Ok, so if we’re willing to accept that performance reviews should be sent the way of the fax machine and the dodo bird, what should we be doing instead?

The answer to that is longer than we can cover in a single post, but here are a few conversation starters that we can pick up on in the next installment.

  1. Organisations are already evolving their performance approaches to encompass more informal and more frequent feedback opportunities between team leaders and team members. This trend will continue to be at the heart of the evolution of performance management in the future.
  2. Increasing investment in talent management platforms is driving a more holistic approach to people management with better tools to support the employee life-cycle resulting in a better data-set to aid team and individual development.
  3. The growing adoption of social collaboration technologies in the enterprise provides increased opportunity for more frequent contextual feedback, social learning and employee engagement.
  4. The transition of a higher proportion of the workforce to contingent or freelancer models will increase the redundancy of traditional employee-centric performance approaches. If it hasn’t already, focusing on engagement will trump a focus on performance in getting the best out of this new generation of workers.
  5. The severance of the umbilical cord that has tethered performance ratings with compensation reviews will accelerate the movement away from formal reviews.

Clearly, I’m only scratching the surface on this, and it deserves further discussion.  Interested to hear what you all think? Is there life left in the Annual Piece of Paper yet? Has your company moved away from the formal review yet?

The nature of work is changing – can you keep up?

The nature of work is changing – can you keep up?

With technology becoming further ingrained in our lives and our work habits, the nature of work is changing and our traditional HR practices are at risk of getting left behind. At Future Knowledge, we pride ourselves on staying on top of the latest trends and information impacting the face of work. In our conversations with business leaders and industry influencers, we have noted some key points resonating with those managers looking to navigate through this process.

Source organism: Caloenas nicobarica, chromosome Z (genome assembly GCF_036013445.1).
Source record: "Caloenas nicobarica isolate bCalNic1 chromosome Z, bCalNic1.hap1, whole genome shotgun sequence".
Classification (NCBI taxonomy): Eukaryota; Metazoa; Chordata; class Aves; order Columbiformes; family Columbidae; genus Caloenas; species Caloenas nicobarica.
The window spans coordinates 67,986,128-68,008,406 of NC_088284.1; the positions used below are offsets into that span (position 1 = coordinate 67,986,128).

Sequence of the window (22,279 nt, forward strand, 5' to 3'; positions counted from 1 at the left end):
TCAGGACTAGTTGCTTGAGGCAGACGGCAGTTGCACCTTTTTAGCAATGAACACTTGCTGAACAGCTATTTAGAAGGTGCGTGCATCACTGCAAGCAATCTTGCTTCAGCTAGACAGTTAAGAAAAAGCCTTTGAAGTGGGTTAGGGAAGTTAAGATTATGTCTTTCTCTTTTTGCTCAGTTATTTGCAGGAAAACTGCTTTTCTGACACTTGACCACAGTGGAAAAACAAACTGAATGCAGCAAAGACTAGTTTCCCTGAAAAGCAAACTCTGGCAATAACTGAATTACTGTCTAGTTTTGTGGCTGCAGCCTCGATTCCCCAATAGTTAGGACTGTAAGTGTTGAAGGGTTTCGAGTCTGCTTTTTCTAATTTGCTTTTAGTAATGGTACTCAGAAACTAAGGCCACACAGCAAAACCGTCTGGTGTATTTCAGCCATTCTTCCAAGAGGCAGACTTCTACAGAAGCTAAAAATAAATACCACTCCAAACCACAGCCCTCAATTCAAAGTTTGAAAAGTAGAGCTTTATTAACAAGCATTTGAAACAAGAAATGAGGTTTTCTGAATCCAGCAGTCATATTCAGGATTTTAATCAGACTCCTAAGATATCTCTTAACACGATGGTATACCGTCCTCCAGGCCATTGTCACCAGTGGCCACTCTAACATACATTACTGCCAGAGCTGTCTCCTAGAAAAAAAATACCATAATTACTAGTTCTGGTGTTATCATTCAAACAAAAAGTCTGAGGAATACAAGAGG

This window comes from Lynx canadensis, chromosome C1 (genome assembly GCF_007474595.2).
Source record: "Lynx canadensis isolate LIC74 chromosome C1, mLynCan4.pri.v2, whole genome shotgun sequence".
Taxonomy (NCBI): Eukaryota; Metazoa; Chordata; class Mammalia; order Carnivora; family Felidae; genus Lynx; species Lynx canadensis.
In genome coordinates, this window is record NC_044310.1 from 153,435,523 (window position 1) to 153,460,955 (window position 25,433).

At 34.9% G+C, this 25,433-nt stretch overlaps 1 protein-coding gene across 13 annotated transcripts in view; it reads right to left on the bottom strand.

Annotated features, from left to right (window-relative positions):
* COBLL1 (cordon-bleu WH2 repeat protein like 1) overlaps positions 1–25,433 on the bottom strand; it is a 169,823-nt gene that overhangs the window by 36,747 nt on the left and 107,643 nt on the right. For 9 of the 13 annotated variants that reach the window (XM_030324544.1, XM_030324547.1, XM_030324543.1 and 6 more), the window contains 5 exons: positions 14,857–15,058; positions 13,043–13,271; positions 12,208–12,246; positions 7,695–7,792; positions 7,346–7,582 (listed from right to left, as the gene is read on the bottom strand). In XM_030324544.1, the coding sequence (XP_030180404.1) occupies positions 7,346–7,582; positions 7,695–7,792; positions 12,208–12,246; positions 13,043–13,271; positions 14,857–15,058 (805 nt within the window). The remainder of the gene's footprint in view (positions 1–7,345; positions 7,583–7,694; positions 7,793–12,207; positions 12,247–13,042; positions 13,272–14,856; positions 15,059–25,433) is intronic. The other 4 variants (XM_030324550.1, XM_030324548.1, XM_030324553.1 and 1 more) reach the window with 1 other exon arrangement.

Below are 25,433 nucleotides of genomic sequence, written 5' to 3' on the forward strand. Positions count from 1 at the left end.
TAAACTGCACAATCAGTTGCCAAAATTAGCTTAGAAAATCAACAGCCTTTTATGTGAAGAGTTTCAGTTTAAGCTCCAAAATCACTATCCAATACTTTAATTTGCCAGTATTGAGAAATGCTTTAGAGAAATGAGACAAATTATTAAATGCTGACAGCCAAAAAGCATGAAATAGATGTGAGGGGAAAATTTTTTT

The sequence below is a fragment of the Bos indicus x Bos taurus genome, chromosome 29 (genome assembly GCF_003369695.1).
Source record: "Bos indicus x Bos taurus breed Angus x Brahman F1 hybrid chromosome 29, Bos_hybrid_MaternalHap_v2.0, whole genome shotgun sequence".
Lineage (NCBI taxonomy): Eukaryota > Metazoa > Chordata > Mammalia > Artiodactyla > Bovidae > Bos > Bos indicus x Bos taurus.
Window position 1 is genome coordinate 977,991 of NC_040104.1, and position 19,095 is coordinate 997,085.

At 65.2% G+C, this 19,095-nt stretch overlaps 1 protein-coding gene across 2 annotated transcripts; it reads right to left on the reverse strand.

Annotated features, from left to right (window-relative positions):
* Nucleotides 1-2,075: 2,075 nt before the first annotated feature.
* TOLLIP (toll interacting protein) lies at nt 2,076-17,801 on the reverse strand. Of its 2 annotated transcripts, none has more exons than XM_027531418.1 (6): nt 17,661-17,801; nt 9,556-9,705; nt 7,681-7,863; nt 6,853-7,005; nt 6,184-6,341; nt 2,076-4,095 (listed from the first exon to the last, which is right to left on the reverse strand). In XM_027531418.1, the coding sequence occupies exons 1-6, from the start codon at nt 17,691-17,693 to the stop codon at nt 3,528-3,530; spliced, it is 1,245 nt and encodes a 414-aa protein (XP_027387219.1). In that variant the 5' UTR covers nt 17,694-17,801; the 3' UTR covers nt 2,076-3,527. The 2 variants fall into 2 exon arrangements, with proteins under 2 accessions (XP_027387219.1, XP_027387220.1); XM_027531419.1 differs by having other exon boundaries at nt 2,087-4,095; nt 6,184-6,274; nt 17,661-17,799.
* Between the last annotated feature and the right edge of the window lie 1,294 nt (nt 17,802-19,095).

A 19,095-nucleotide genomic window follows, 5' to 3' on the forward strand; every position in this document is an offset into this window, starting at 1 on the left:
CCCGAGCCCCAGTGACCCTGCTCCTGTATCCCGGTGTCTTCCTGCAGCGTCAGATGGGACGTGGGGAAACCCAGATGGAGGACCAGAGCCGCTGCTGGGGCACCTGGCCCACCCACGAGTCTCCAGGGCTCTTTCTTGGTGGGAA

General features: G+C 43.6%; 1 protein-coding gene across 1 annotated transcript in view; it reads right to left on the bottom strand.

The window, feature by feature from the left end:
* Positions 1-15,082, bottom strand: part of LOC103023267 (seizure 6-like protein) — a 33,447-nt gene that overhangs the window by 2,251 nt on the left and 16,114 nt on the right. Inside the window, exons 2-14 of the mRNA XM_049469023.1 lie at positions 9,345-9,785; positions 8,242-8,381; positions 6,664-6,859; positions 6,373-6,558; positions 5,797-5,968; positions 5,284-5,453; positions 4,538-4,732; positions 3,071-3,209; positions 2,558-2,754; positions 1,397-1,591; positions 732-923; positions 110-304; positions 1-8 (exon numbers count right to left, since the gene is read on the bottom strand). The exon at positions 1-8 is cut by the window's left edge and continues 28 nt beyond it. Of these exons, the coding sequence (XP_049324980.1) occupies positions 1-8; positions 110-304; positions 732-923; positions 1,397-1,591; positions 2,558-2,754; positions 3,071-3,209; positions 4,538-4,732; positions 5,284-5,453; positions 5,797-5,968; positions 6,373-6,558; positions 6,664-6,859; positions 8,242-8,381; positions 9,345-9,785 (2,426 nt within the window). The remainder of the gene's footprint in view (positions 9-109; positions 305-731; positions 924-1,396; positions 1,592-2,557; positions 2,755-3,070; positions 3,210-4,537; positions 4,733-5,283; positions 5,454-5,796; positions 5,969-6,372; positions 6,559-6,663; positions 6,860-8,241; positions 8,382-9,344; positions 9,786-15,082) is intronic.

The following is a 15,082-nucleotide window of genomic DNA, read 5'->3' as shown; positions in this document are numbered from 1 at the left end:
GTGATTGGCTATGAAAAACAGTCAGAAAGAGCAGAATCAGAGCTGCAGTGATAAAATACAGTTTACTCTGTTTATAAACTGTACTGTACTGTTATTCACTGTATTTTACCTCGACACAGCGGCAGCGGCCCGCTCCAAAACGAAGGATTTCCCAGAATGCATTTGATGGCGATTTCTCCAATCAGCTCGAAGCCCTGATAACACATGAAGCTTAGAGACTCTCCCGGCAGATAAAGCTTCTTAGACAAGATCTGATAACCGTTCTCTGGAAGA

Unified talent management

One of the key trends evolving now is the concept of unified talent management. This refers to the idea that HR needs to break out of the traditional silo approach and look at the holistic lifecycle of an employee.

A parallel can be drawn with consumer businesses that focus on the customer lifecycle. The aim of the customer lifecycle is to generate repeat customers who leave with a good feeling about the business and have a strong desire to return. HR should focus on the same aim to generate greater employee engagement and improve their reputation as an employer of choice.

HR needs to change

Currently in business there is a shift towards greater process automation. Now is the time for HR managers to closely connect with business goals and play an outcome focused role. HR managers should embrace the use of data analysis to inform smart decision-making.

Shifting work environment

Research has discovered that an average person checks their smartphone 150 times a day! This causes a very convoluted lifestyle where we are constantly bombarded with information leading to what is known as the overwhelmed employee – something I know I’ve experienced before.

HR managers need to simplify complicated processes and information to cut through the noise and engage employees. The business can then achieve a more effective outcome as communication is improved between employees.

Performance management in the future

Performance management has always been a tricky process to get right. Often when employees are worried about generating a specific performance rating, and are constantly watching the numbers, it can result in lower engagement and performance.

It’s time for performance management to evolve to better measure the relationship between employees and managers, and move away from figures. If you really want to push boundaries why not look at ways to do this in real-time with immediate results to generate more of a feedback mechanism.